Not to keep harping on the Prequels (even though I totally will), but I couldn’t agree more about the concepts being there and it was (mostly) poor execution. In particular, I thought that, when you look at the whole story, it’s a duality that Lucas sets up showing two different outcomes. Anakin becomes a Jedi and is pushed towards the Dark Side and ultimately succumbs. Luke experiences a similar journey and after becoming a Jedi, is pushed towards the Dark Side, but he resists. One of my (many) ideas is to take the core story (and the “fall from grace” and “personal redemption” themes are some of my favorites) and put my own version together because the ideas he had are so compelling and would like to play with them.

    Posted by Jeff Whitaker
  12. January 6, 2012 @ 7:16 pm


    I’m a newer listener and I am wondering if there is a spot in a forum or something where people post their responses to the writing prompt?

    I’m loving the podcast. It’s inspiring me to finally sit down and write instead of just thinking about it. :)

    Posted by Katherine Wessman
  13. January 6, 2012 @ 10:36 pm


    Katherine? Try Reading Excuses, available over there

    http://www.17thshard.com/forum/forum/45-related-works/

    Posted by Mike Barker
  14. January 8, 2012 @ 12:07 am


    Loved the Podcast. Got me back into writing again, hah.

    Which led me to a bit of a conundrum. I am no longer privy to Microsoft’s Office suite, and trying to write some short stories and the beginnings of my first attempt at a novel in Notepad++ just doesn’t cut it. Perhaps in a future podcast you guys can cover what software you use on the business end when you work. As well as things that have aided you, or hindered you, etc, in the context of writing software, environments, etc.

    In any case, I can’t say again how much I appreciate this site. 7 years now in the Infantry has stifled my creativity, and I fear my intellect. It’s always great to tune in here and get motivated.

    Posted by Sean V
  15. January 8, 2012 @ 12:13 am


    Go get Open Office and use that word processor. Don’t try to do these things in Notepad.

    Alternatively, go ahead and use Google Docs. I’ve done that for a lot of the things I wrote in 2011, and it worked pretty well. Then again, I trust the cloud not to steal my stuff.

    Posted by Howard Tayler
  16. January 8, 2012 @ 7:17 am


    If you want to use software that does not get in your way, try any decent text editor and LaTeX. For a fiction book, the amount of commands you are going to need is around 5. LaTeX can be compiled to PDF, HTML and even EPUB.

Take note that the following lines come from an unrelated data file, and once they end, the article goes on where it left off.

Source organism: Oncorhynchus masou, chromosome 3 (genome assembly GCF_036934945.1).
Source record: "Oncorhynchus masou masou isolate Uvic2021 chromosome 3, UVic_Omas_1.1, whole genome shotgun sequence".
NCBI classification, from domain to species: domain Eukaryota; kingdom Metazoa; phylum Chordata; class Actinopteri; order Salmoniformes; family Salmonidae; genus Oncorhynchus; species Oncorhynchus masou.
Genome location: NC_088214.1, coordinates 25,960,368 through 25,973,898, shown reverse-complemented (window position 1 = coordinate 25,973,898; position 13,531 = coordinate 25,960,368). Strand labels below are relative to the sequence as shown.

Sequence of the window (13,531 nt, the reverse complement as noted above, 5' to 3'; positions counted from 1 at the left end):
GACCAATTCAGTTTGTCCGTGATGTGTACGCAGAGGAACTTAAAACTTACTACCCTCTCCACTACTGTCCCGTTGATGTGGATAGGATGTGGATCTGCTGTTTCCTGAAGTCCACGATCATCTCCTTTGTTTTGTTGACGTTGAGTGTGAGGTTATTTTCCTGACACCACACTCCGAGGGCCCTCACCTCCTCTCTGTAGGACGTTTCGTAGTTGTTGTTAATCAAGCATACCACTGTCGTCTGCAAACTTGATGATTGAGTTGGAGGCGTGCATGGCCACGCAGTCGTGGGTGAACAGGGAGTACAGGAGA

Plus, you can use a versioning software, for example subversion or git. Don’t want to clutter your disk with wickedly named files, don’t you?

    Posted by Raphael
  17. January 8, 2012 @ 9:30 am


    Wow, I had some serious epiphanies while listening to this one. Thanks guys!

    Posted by Jenny Jo
  18. January 8, 2012 @ 9:40 am


    One thing this made me realize.

    It’s really fun to throw moral ambiguity into a story: people doing good things for bad reasons, bad things for good reasons, people who seem good but turn out to be selfish, etc. This adds complexity and makes it feel more like real life, so it’s very tempting to do this all the time. But after listening to this, I think there has to be some bedrock moral code that the reader buys into, some incorruptible ceneter. Otherwise the trajectories of the characters have nothing to brace up against.

    Posted by Jenny Jo
  19. January 8, 2012 @ 2:08 pm


    Thanks Howard, and Raphael.

    I think I’m going to go ahead and try out Open Office. Before I read your response today, I went ahead and tried out Dramatica. It’s billed as professional software for professional writers. Personally, it feels far to intrusive in my opinion. I got a feeling Open Office is exactly what I’m looking for.

    Anywho thanks again!

    Posted by Sean V
  20. January 8, 2012 @ 3:39 pm


    [...] Writing Excuses presents When Good Characters Go Bad. [...]

  21. January 8, 2012 @ 5:04 pm


    @Sean V: It’s probably more accurate to bill Dramatica as commercial software for commercial writers. ;-)

    Posted by Howard Tayler
  22. January 8, 2012 @ 5:41 pm


    For outliners and/or anyone who likes a bit more structure to their writing process, I can’t recommend Scrivener enough.

    Posted by Devin Kamar
  23. January 8, 2012 @ 9:44 pm


    I tried Scrivener for NaNoWriMo this year and liked it a lot.

    Just to throw out more places to look for examples of good characters going bad, LOST is a great place to examine character arcs. The show has descent into evil, climbing out of evil, redemption, triumph of good, dropping a villain from evil to darker evil, a nice full circle everyman character, and on and on.